Hospitals, Physicians Line Up Against California Blue Cross
The California Hospital Association and the California Medical Association on Thursday joined a lawsuit filed last year alleging that Blue Cross of California illegally canceled patients' individual health policies and refused to reimburse hospitals for medical services, the Los Angeles Times reports.
The organizations represent about 430 hospitals and more than 35,000 physicians, respectively. Coast Plaza Doctors Hospital and Methodist Hospital in October 2006 filed the lawsuit (Girion, Los Angeles Times, 4/20).
The suit alleges that when claims meet a certain dollar amount for a member with individual health insurance coverage, Blue Cross examines the member's medical records and looks for discrepancies in the application that justify revoking coverage (California Healthline, 10/16/06).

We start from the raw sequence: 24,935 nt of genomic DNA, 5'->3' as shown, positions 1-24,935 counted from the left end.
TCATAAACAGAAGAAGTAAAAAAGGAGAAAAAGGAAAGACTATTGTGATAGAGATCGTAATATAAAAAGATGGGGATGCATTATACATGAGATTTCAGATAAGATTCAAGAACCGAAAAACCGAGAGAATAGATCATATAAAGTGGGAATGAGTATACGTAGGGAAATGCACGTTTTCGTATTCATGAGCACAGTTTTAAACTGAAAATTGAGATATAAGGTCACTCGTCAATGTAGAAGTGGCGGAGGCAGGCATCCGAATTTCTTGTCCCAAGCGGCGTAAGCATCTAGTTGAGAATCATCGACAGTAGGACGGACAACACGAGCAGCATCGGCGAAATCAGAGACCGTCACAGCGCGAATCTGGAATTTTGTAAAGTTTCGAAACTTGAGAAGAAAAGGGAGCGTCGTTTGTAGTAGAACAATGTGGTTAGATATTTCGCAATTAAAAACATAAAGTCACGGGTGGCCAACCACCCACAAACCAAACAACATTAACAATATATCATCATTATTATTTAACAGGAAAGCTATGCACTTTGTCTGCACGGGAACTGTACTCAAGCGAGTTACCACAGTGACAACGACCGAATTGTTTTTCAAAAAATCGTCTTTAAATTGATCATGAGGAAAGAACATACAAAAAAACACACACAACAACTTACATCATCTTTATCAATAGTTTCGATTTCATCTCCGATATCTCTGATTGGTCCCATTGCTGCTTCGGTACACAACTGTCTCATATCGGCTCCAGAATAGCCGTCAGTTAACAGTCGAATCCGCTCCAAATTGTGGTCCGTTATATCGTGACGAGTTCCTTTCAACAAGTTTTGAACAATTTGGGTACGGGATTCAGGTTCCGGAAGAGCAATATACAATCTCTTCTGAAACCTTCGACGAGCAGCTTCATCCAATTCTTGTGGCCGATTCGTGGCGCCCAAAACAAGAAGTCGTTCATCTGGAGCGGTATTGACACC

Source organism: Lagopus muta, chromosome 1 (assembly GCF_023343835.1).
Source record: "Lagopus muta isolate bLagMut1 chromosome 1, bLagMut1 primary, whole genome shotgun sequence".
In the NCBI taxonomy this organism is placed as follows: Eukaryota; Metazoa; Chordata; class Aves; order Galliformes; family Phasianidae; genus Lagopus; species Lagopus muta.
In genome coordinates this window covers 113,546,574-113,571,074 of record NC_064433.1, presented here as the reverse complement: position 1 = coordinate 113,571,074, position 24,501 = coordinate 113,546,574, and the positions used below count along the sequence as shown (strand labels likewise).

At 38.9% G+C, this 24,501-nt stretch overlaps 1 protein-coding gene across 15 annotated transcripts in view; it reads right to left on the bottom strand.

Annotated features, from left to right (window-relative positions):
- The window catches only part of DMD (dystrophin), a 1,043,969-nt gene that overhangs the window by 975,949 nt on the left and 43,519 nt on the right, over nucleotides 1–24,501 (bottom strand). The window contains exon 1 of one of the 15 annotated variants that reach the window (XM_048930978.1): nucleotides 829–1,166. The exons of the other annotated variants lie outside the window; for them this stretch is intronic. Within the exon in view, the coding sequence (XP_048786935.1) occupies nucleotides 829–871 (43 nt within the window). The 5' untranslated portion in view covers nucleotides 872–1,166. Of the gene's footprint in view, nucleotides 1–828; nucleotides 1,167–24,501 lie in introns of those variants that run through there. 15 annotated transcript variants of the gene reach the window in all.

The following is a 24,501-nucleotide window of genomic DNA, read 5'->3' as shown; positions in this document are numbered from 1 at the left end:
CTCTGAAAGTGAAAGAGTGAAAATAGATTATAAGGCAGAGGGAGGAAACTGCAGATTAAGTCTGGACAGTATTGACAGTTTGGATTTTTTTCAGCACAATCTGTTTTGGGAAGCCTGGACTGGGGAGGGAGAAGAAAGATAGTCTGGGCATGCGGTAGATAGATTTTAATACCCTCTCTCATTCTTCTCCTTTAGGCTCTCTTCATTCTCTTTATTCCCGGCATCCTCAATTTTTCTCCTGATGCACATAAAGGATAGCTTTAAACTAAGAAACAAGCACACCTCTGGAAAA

Blue Cross says it has the right to cancel policies only after determining that a policyholder's coverage application was incomplete or inaccurate. The insurer says that in such cases, members must pay their own medical bills.
The lawsuit alleges that unpaid medical bills are putting a financial strain on the state's health care system, of which Blue Cross is largely involved.
According to the lawsuit, state law requires insurers to pay for authorized care regardless of whether health insurance coverage is revoked.
Shannon Troughton -- spokesperson for WellPoint, Blue Cross' parent company -- said the authorizations are based on medical necessity but do not guarantee reimbursement. She added, "We do not revoke these authorizations. When we rescind coverage due to fraud, we are rescinding the member's contract" (Los Angeles Times, 4/20).
The lawsuit seeks payment for all hospitals involved in such cases over the past four years, as well as interest and punitive damages. The lawsuit also seeks an injunction barring Blue Cross from continuing the practice (California Healthline, 10/16/06).
The Department of Managed Health Care is drafting regulations addressing the circumstances under which insurers can rescind coverage (Los Angeles Times, 4/20).